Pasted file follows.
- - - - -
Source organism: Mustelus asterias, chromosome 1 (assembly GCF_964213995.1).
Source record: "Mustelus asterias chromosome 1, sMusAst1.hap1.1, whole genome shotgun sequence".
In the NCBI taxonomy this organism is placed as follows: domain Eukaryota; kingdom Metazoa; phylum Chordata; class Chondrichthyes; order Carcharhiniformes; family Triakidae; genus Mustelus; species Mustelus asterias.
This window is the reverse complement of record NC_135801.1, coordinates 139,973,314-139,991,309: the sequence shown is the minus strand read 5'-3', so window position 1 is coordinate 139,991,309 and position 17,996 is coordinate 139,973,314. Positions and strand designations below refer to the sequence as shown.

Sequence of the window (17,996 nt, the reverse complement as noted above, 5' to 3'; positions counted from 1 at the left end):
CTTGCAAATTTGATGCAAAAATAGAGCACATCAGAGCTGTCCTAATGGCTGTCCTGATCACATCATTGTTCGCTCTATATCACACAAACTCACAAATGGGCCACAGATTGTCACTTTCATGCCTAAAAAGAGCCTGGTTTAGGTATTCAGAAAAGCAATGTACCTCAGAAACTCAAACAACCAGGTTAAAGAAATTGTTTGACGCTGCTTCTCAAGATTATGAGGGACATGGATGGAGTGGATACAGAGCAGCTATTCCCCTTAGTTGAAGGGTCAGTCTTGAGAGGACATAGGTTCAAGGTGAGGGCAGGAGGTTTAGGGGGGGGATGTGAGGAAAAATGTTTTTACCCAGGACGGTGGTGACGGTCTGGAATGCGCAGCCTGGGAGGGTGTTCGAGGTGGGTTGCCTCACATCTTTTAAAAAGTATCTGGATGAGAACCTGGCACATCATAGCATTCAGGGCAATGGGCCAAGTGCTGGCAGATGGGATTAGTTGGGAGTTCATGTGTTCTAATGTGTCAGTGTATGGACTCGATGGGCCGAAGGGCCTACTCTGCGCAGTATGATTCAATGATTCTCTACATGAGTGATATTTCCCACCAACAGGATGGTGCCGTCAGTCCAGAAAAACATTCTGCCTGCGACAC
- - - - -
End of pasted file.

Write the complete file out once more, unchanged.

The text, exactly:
Source organism: Mustelus asterias, chromosome 1 (assembly GCF_964213995.1).
Source record: "Mustelus asterias chromosome 1, sMusAst1.hap1.1, whole genome shotgun sequence".
In the NCBI taxonomy this organism is placed as follows: domain Eukaryota; kingdom Metazoa; phylum Chordata; class Chondrichthyes; order Carcharhiniformes; family Triakidae; genus Mustelus; species Mustelus asterias.
This window is the reverse complement of record NC_135801.1, coordinates 139,973,314-139,991,309: the sequence shown is the minus strand read 5'-3', so window position 1 is coordinate 139,991,309 and position 17,996 is coordinate 139,973,314. Positions and strand designations below refer to the sequence as shown.

Sequence of the window (17,996 nt, the reverse complement as noted above, 5' to 3'; positions counted from 1 at the left end):
CTTGCAAATTTGATGCAAAAATAGAGCACATCAGAGCTGTCCTAATGGCTGTCCTGATCACATCATTGTTCGCTCTATATCACACAAACTCACAAATGGGCCACAGATTGTCACTTTCATGCCTAAAAAGAGCCTGGTTTAGGTATTCAGAAAAGCAATGTACCTCAGAAACTCAAACAACCAGGTTAAAGAAATTGTTTGACGCTGCTTCTCAAGATTATGAGGGACATGGATGGAGTGGATACAGAGCAGCTATTCCCCTTAGTTGAAGGGTCAGTCTTGAGAGGACATAGGTTCAAGGTGAGGGCAGGAGGTTTAGGGGGGGGATGTGAGGAAAAATGTTTTTACCCAGGACGGTGGTGACGGTCTGGAATGCGCAGCCTGGGAGGGTGTTCGAGGTGGGTTGCCTCACATCTTTTAAAAAGTATCTGGATGAGAACCTGGCACATCATAGCATTCAGGGCAATGGGCCAAGTGCTGGCAGATGGGATTAGTTGGGAGTTCATGTGTTCTAATGTGTCAGTGTATGGACTCGATGGGCCGAAGGGCCTACTCTGCGCAGTATGATTCAATGATTCTCTACATGAGTGATATTTCCCACCAACAGGATGGTGCCGTCAGTCCAGAAAAACATTCTGCCTGCGACAC